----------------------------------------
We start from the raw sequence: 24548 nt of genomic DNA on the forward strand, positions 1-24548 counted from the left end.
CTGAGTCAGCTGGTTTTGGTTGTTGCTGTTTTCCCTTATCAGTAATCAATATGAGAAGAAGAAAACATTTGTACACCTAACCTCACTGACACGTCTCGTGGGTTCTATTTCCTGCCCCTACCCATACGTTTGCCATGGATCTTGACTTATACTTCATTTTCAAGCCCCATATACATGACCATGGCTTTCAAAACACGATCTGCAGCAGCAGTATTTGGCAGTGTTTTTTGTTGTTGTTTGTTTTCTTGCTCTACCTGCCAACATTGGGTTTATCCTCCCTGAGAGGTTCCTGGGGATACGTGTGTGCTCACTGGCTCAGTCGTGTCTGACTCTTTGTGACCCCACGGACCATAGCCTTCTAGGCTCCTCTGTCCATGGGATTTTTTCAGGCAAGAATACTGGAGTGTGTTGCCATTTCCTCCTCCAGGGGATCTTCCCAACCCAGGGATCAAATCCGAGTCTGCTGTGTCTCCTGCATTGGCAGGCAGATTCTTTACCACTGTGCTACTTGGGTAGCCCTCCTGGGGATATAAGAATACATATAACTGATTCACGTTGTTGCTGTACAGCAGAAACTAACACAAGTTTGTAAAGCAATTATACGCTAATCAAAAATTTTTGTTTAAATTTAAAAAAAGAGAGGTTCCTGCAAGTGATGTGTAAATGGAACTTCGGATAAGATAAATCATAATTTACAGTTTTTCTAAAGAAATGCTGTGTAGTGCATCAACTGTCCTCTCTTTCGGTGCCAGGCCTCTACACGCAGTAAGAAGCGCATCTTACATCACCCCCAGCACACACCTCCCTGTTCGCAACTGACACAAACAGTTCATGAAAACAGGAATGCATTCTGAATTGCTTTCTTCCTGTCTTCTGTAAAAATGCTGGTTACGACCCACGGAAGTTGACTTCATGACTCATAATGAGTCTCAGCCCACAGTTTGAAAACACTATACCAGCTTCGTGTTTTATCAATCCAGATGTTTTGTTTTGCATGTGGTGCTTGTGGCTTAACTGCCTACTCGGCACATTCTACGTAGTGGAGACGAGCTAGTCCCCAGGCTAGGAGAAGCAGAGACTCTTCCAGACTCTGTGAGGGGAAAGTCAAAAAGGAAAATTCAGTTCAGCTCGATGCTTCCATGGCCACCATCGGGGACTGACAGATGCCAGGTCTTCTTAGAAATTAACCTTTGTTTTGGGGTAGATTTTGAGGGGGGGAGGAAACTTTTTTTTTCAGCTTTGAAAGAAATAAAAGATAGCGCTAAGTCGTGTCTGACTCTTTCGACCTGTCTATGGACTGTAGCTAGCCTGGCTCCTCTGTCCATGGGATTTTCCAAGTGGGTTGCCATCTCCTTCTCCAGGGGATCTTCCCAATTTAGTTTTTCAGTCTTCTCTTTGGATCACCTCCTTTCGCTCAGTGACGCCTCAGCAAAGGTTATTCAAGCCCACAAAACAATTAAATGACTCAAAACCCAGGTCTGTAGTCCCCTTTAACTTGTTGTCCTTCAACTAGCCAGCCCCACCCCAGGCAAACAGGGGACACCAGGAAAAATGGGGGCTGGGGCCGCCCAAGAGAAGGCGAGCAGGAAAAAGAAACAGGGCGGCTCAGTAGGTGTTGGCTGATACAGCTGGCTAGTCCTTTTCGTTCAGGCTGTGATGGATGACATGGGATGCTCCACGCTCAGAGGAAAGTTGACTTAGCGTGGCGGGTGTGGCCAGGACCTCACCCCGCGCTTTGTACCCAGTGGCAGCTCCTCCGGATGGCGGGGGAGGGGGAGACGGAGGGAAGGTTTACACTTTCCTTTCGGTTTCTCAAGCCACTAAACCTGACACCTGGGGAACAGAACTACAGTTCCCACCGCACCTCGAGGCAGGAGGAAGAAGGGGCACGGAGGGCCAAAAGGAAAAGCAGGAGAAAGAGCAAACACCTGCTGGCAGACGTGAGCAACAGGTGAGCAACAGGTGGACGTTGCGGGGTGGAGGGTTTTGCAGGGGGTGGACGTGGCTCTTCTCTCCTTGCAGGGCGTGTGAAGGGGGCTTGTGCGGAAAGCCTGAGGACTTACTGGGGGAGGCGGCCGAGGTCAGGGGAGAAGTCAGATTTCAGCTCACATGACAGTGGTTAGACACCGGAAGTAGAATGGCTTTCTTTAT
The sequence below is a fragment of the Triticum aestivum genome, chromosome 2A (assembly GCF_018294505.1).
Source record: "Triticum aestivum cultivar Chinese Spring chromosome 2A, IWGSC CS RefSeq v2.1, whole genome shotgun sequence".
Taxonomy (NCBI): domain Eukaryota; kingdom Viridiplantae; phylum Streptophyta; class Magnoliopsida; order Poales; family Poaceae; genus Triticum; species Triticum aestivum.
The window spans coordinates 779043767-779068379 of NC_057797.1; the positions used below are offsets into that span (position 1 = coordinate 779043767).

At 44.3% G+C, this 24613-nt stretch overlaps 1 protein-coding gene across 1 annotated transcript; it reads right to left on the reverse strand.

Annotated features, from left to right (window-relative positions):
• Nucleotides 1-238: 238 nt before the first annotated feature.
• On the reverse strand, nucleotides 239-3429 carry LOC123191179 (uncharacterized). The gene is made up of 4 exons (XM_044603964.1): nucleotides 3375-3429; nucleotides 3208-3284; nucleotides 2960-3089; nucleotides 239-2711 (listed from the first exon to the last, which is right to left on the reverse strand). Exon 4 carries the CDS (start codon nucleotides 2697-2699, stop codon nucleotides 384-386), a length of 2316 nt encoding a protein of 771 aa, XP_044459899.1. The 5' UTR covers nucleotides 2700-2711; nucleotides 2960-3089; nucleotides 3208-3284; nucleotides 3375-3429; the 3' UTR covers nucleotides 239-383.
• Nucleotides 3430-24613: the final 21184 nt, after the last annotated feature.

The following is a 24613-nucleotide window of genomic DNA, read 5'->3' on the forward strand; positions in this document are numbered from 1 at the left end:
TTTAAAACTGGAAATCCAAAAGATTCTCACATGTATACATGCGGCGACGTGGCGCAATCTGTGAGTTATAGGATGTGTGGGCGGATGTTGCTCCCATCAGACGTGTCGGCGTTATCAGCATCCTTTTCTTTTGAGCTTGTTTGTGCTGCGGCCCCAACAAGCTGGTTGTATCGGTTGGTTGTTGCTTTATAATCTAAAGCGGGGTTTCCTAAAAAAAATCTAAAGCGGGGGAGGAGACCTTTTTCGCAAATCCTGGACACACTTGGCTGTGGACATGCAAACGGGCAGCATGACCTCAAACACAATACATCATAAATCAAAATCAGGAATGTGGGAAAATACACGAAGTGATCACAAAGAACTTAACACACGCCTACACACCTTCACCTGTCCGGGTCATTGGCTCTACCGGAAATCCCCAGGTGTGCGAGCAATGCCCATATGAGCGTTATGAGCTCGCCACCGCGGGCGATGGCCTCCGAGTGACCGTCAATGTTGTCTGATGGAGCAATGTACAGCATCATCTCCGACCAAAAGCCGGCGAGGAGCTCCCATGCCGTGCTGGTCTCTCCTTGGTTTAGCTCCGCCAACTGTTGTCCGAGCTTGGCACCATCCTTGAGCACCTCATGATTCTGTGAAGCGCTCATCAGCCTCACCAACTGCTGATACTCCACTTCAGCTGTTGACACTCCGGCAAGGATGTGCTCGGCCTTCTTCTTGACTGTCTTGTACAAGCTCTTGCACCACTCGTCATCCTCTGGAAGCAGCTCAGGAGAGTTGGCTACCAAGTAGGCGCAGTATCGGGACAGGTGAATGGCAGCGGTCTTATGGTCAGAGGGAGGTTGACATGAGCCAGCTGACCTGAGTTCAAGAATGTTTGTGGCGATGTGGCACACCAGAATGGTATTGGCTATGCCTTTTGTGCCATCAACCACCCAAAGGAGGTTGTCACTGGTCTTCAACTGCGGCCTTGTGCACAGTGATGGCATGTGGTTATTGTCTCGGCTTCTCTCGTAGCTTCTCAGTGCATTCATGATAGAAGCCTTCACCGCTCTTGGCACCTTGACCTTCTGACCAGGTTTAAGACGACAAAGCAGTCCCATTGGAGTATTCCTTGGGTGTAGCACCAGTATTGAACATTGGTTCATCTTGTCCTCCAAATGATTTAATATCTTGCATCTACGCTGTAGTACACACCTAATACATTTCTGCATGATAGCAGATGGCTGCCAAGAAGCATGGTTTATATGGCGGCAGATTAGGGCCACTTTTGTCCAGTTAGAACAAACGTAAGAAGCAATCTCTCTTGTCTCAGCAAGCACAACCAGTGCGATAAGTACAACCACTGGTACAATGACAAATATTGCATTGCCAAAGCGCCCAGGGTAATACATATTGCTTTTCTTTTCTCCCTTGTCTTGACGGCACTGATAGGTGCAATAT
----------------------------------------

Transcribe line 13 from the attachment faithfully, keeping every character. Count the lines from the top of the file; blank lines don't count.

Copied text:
TTTAAAACTGGAAATCCAAAAGATTCTCACATGTATACATGCGGCGACGTGGCGCAATCTGTGAGTTATAGGATGTGTGGGCGGATGTTGCTCCCATCAGACGTGTCGGCGTTATCAGCATCCTTTTCTTTTGAGCTTGTTTGTGCTGCGGCCCCAACAAGCTGGTTGTATCGGTTGGTTGTTGCTTTATAATCTAAAGCGGGGTTTCCTAAAAAAAATCTAAAGCGGGGGAGGAGACCTTTTTCGCAAATCCTGGACACACTTGGCTGTGGACATGCAAACGGGCAGCATGACCTCAAACACAATACATCATAAATCAAAATCAGGAATGTGGGAAAATACACGAAGTGATCACAAAGAACTTAACACACGCCTACACACCTTCACCTGTCCGGGTCATTGGCTCTACCGGAAATCCCCAGGTGTGCGAGCAATGCCCATATGAGCGTTATGAGCTCGCCACCGCGGGCGATGGCCTCCGAGTGACCGTCAATGTTGTCTGATGGAGCAATGTACAGCATCATCTCCGACCAAAAGCCGGCGAGGAGCTCCCATGCCGTGCTGGTCTCTCCTTGGTTTAGCTCCGCCAACTGTTGTCCGAGCTTGGCACCATCCTTGAGCACCTCATGATTCTGTGAAGCGCTCATCAGCCTCACCAACTGCTGATACTCCACTTCAGCTGTTGACACTCCGGCAAGGATGTGCTCGGCCTTCTTCTTGACTGTCTTGTACAAGCTCTTGCACCACTCGTCATCCTCTGGAAGCAGCTCAGGAGAGTTGGCTACCAAGTAGGCGCAGTATCGGGACAGGTGAATGGCAGCGGTCTTATGGTCAGAGGGAGGTTGACATGAGCCAGCTGACCTGAGTTCAAGAATGTTTGTGGCGATGTGGCACACCAGAATGGTATTGGCTATGCCTTTTGTGCCATCAACCACCCAAAGGAGGTTGTCACTGGTCTTCAACTGCGGCCTTGTGCACAGTGATGGCATGTGGTTATTGTCTCGGCTTCTCTCGTAGCTTCTCAGTGCATTCATGATAGAAGCCTTCACCGCTCTTGGCACCTTGACCTTCTGACCAGGTTTAAGACGACAAAGCAGTCCCATTGGAGTATTCCTTGGGTGTAGCACCAGTATTGAACATTGGTTCATCTTGTCCTCCAAATGATTTAATATCTTGCATCTACGCTGTAGTACACACCTAATACATTTCTGCATGATAGCAGATGGCTGCCAAGAAGCATGGTTTATATGGCGGCAGATTAGGGCCACTTTTGTCCAGTTAGAACAAACGTAAGAAGCAATCTCTCTTGTCTCAGCAAGCACAACCAGTGCGATAAGTACAACCACTGGTACAATGACAAATATTGCATTGCCAAAGCGCCCAGGGTAATACATATTGCTTTTCTTTTCTCCCTTGTCTTGACGGCACTGATAGGTGCAATAT